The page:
1. Two-year-old trout were grown in environments where the following factors were controlled: temperature, amount and intensity of illumination, rate of flow, composition and aeration of the water, quality and quantity of food and amount of living space.
2. The specific growth rate of an individual depended on its size relative to that of the others in the group. It is suggested that subgroups of four or five individuals existed within the size hierarchy and were reorganized at intervals of about 3 months.
3. There was an optimum degree of crowding for rapid growth, and overcrowding led to lower appetite and efficiency of utilization of food, while under-crowded trout ate and grew erratically.
4. In spite of constant environmental conditions, all the fish had an annual growth-rate cycle, with an autumn check, a spring maximum, rapid summer growth and another autumn check, which coincided with maturation of the gonads when they became 3 years old.
5. Individual specific growth rates fluctuated over periods of 4-6 weeks, and rapid growth in length alternated with rapid growth in weight. The specific rate of growth in length was directly proportional to the condition factor. The amount of food eaten, the efficiency of utilization of food and the specific rate of growth in weight varied with the condition factor and were maximal for a factor of about 1·10.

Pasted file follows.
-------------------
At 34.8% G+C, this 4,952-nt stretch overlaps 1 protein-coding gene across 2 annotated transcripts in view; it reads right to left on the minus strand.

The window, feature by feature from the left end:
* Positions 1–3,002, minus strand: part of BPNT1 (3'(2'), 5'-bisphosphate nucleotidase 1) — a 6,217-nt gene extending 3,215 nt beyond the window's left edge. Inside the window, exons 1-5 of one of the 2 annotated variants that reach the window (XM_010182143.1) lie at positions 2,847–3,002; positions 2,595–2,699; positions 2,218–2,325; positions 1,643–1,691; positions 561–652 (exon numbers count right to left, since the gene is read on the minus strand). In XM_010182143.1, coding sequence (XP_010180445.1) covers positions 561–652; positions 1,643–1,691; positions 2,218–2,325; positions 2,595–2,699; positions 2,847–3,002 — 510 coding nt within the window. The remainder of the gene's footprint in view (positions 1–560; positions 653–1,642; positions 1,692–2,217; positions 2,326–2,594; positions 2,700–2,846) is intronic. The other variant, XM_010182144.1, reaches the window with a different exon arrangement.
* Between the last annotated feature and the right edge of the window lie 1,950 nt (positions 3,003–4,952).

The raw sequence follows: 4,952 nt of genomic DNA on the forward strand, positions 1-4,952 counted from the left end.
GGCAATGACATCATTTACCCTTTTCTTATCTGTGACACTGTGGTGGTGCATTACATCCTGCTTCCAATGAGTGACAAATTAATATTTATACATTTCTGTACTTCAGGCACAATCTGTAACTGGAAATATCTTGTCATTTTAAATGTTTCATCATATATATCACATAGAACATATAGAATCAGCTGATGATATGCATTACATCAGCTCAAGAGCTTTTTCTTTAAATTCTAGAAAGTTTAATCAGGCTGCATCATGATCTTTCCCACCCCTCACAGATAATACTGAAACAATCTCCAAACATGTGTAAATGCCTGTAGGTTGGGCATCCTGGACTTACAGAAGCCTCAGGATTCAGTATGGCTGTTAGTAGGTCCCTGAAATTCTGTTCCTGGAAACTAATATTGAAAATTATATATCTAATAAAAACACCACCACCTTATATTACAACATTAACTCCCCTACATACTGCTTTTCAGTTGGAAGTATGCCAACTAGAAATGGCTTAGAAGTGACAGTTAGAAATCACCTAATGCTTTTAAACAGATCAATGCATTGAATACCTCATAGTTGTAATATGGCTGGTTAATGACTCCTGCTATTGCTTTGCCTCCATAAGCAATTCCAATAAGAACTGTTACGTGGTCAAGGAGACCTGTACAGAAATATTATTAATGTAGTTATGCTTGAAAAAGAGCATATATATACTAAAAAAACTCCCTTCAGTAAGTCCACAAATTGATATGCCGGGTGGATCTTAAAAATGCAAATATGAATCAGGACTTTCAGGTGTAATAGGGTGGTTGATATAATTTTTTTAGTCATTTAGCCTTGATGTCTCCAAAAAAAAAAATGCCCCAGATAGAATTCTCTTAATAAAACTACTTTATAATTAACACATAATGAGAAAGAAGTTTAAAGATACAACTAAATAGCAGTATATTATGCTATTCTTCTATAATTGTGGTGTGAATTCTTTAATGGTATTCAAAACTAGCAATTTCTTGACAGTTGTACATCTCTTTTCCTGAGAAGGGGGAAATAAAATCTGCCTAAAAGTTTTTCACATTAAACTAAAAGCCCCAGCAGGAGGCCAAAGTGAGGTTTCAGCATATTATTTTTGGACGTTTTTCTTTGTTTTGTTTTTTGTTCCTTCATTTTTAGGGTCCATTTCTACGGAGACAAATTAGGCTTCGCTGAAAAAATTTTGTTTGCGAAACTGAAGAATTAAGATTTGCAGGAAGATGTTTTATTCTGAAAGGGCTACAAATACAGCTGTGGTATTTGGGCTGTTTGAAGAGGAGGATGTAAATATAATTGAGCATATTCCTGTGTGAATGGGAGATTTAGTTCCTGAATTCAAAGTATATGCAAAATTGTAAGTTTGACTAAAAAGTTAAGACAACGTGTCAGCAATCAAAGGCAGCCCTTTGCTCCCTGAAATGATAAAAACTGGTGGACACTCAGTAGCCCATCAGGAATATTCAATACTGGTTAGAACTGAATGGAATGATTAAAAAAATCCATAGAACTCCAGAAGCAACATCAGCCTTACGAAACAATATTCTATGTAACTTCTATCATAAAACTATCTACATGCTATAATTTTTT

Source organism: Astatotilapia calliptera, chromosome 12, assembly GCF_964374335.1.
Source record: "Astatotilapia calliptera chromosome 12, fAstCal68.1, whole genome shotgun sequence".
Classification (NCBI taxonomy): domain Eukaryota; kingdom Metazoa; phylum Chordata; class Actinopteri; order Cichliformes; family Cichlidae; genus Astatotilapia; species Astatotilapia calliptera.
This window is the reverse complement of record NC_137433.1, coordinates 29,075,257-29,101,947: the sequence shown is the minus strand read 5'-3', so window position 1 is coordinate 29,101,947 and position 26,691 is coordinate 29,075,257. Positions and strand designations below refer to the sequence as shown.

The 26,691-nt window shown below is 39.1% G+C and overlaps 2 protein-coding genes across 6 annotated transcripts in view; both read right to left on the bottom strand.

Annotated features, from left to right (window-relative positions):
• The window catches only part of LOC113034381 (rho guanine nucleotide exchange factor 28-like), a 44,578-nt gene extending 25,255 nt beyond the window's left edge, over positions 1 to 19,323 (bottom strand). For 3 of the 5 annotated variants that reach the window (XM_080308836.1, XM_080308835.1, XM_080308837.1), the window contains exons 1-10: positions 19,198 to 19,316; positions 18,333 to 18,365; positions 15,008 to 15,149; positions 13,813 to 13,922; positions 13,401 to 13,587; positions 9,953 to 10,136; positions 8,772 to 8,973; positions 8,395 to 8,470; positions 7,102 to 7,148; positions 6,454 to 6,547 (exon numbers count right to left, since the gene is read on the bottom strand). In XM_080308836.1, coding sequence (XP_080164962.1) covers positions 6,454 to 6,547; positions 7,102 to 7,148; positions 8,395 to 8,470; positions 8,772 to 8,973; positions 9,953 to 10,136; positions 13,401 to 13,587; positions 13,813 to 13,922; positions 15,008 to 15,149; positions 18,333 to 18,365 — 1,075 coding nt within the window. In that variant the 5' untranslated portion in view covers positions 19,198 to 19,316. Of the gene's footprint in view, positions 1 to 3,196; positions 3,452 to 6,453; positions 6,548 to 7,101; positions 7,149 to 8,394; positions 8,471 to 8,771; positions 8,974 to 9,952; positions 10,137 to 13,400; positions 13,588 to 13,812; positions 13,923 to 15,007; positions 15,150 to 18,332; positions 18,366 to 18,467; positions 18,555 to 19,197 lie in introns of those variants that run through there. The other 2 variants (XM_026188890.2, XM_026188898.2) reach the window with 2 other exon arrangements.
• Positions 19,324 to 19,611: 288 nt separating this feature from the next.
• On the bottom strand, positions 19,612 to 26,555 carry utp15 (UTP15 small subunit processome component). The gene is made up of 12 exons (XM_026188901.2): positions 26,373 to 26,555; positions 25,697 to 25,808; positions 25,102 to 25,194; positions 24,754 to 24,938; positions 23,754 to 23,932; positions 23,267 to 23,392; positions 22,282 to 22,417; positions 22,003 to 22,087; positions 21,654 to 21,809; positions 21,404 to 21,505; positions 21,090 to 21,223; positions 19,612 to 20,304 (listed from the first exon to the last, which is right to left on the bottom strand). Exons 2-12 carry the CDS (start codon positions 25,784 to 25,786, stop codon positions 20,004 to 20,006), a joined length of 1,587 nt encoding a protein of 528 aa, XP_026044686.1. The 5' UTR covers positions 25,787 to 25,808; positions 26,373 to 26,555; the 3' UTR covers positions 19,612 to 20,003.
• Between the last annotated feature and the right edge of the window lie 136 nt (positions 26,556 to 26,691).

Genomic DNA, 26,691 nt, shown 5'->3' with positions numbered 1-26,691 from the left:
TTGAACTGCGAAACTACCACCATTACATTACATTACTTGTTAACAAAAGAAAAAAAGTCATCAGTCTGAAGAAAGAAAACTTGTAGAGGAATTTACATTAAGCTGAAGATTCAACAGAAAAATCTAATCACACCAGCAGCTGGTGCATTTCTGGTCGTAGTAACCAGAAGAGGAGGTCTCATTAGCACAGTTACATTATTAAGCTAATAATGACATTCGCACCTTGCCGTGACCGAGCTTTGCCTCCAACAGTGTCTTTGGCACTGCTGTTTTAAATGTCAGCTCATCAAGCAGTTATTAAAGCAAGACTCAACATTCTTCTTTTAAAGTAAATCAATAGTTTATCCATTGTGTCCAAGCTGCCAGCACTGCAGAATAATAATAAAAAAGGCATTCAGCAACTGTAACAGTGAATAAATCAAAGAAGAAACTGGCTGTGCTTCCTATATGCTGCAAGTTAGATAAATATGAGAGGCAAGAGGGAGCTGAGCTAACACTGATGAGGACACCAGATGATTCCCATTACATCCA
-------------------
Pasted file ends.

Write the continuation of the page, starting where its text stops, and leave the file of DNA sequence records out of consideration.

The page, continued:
6. The growth-rate fluctuations were exaggerated and the efficiency was greater when the food supply was restricted. At the maintenance level the change in weight was directly proportional to the amount of food eaten. The maintenance requirement decreased, relatively, with increase in body weight.
7. The mean specific growth rate was higher with less than 12 hr. per diem of the standard illumination.